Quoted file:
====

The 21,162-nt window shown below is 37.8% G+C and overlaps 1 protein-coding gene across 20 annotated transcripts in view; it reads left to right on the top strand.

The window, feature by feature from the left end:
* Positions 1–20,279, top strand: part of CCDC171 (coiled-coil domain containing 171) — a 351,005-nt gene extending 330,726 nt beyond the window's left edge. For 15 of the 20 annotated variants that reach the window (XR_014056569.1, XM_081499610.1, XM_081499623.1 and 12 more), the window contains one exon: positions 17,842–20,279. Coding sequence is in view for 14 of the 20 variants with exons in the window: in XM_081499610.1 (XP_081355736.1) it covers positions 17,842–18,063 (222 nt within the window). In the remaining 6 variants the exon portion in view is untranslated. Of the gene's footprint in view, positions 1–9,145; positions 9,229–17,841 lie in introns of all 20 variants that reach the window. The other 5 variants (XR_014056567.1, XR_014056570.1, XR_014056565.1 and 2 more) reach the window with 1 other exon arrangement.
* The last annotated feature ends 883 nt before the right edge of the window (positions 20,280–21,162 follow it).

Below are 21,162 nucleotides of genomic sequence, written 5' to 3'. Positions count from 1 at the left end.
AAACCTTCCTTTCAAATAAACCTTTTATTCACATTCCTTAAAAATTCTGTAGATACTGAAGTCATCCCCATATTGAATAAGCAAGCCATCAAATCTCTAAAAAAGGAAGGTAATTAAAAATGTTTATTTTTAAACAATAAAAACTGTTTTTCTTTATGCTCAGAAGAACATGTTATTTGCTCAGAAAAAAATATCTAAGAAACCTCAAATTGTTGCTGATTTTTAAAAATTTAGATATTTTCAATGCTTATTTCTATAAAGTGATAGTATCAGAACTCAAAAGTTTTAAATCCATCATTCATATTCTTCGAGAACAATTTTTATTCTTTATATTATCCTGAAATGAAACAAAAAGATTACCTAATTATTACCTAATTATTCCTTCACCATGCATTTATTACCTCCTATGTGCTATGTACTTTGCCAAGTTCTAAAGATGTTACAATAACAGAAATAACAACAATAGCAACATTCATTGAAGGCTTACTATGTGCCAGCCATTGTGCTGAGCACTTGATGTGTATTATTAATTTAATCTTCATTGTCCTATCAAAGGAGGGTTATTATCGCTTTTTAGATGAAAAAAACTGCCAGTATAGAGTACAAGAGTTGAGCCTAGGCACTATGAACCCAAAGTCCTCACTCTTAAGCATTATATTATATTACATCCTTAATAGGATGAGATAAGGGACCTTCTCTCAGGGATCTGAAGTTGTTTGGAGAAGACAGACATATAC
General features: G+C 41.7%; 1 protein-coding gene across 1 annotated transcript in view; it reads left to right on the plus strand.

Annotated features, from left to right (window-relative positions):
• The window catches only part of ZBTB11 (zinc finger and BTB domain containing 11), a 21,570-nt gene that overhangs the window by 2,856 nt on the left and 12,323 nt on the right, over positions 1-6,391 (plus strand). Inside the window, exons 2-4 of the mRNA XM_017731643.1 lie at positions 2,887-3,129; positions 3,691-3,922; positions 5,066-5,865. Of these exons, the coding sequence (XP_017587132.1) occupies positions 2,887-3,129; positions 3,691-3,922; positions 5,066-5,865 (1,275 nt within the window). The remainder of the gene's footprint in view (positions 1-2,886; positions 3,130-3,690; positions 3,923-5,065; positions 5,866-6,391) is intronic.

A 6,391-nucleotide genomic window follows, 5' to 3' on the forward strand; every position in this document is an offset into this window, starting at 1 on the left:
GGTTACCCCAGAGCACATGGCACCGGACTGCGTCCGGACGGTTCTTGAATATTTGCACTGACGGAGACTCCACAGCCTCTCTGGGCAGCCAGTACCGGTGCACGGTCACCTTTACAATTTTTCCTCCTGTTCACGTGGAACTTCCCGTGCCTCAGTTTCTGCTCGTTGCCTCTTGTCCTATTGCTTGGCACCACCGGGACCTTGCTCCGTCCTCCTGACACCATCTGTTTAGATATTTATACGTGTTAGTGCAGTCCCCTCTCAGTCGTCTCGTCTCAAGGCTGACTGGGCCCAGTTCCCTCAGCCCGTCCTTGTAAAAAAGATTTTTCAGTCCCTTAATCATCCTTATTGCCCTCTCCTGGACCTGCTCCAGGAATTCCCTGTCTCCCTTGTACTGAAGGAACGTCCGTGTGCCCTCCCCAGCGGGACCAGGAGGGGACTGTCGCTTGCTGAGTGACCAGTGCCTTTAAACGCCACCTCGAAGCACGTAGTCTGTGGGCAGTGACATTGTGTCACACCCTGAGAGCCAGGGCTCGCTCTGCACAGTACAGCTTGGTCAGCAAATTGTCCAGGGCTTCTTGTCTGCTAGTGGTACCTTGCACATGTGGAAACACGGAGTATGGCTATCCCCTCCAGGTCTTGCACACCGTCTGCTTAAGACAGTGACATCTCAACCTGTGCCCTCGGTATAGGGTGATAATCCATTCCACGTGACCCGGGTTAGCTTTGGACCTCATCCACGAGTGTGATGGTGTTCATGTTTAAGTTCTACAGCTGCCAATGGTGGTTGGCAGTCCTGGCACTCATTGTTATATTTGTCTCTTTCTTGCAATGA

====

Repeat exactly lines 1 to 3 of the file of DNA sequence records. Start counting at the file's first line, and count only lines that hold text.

The 21,162-nt window shown below is 37.8% G+C and overlaps 1 protein-coding gene across 20 annotated transcripts in view; it reads left to right on the top strand.

The window, feature by feature from the left end:
* Positions 1–20,279, top strand: part of CCDC171 (coiled-coil domain containing 171) — a 351,005-nt gene extending 330,726 nt beyond the window's left edge. For 15 of the 20 annotated variants that reach the window (XR_014056569.1, XM_081499610.1, XM_081499623.1 and 12 more), the window contains one exon: positions 17,842–20,279. Coding sequence is in view for 14 of the 20 variants with exons in the window: in XM_081499610.1 (XP_081355736.1) it covers positions 17,842–18,063 (222 nt within the window). In the remaining 6 variants the exon portion in view is untranslated. Of the gene's footprint in view, positions 1–9,145; positions 9,229–17,841 lie in introns of all 20 variants that reach the window. The other 5 variants (XR_014056567.1, XR_014056570.1, XR_014056565.1 and 2 more) reach the window with 1 other exon arrangement.